Wednesday, February 2, 2011

The Bottleneck is at the Top of the Bottle

The momentous events of the past week have reminded me repeatedly of an outstanding essay published nine years ago by GrameenPhone founder and Innovations journal co-editor Iqbal Quadir titled "The Bottleneck is at the Top of the Bottle." Iqbal's point in this essay--a key part of our shared motivation for starting  Innovations together--is that information and communications technologies (ICTs) don't just benefit societies by lowering transactions costs and making work more efficient. They also disperse power and create the preconditions for political change:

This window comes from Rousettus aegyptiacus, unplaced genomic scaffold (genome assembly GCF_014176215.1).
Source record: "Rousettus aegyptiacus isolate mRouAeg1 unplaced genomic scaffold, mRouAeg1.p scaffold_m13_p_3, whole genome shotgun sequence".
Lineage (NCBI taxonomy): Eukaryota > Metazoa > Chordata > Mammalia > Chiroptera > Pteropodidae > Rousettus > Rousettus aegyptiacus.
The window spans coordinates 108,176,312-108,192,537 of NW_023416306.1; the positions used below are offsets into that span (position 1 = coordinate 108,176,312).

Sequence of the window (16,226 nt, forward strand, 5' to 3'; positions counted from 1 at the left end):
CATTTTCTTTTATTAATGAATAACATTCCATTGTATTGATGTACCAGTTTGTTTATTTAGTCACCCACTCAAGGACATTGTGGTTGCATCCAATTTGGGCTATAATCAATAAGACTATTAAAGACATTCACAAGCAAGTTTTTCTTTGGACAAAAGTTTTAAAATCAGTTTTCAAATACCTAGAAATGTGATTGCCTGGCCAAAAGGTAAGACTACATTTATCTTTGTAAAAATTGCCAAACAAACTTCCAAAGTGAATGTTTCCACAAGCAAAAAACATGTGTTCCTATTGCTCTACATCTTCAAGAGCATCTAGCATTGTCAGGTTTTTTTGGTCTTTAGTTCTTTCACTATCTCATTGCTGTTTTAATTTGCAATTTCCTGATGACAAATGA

Countries are impoverished in the first place because their governments have historically been unable to adopt beneficial policies. The attitudes of these governments towards ICTs are likely to be consistent with their past record of failing to take advantage of development opportunities. The real question worth discussing is whether ICTs can transform governments so that they are compelled to pay more attention to their citizens’ broader priorities. By influencing governance, these technologies can release resources trapped beneath vested interests. This impact is far greater than the conveniences for which such technologies are ordinarily known.
Along similar lines, I highly recommend this talk that Iqbal gave at the Long Now Foundation a couple of years ago. (Starts at 4:14.)

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